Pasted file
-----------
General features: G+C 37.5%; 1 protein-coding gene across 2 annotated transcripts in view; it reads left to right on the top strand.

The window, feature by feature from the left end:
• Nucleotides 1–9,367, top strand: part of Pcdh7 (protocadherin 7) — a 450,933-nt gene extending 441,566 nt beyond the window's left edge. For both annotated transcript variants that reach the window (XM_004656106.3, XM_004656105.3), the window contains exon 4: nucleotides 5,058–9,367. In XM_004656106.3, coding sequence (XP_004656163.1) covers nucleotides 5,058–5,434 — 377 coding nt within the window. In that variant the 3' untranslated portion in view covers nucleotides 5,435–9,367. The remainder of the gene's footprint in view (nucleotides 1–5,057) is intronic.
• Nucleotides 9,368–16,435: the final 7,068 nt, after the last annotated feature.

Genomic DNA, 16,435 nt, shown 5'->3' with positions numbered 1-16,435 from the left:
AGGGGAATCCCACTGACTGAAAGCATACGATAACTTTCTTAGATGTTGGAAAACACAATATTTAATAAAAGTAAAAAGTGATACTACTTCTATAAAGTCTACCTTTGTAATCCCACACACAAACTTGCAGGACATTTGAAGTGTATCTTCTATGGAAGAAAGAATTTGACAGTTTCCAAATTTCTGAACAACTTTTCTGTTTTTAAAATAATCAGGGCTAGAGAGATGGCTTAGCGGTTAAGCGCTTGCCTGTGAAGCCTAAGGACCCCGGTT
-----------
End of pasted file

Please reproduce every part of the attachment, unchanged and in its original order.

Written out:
General features: G+C 37.5%; 1 protein-coding gene across 2 annotated transcripts in view; it reads left to right on the top strand.

The window, feature by feature from the left end:
• Nucleotides 1–9,367, top strand: part of Pcdh7 (protocadherin 7) — a 450,933-nt gene extending 441,566 nt beyond the window's left edge. For both annotated transcript variants that reach the window (XM_004656106.3, XM_004656105.3), the window contains exon 4: nucleotides 5,058–9,367. In XM_004656106.3, coding sequence (XP_004656163.1) covers nucleotides 5,058–5,434 — 377 coding nt within the window. In that variant the 3' untranslated portion in view covers nucleotides 5,435–9,367. The remainder of the gene's footprint in view (nucleotides 1–5,057) is intronic.
• Nucleotides 9,368–16,435: the final 7,068 nt, after the last annotated feature.

Genomic DNA, 16,435 nt, shown 5'->3' with positions numbered 1-16,435 from the left:
AGGGGAATCCCACTGACTGAAAGCATACGATAACTTTCTTAGATGTTGGAAAACACAATATTTAATAAAAGTAAAAAGTGATACTACTTCTATAAAGTCTACCTTTGTAATCCCACACACAAACTTGCAGGACATTTGAAGTGTATCTTCTATGGAAGAAAGAATTTGACAGTTTCCAAATTTCTGAACAACTTTTCTGTTTTTAAAATAATCAGGGCTAGAGAGATGGCTTAGCGGTTAAGCGCTTGCCTGTGAAGCCTAAGGACCCCGGTT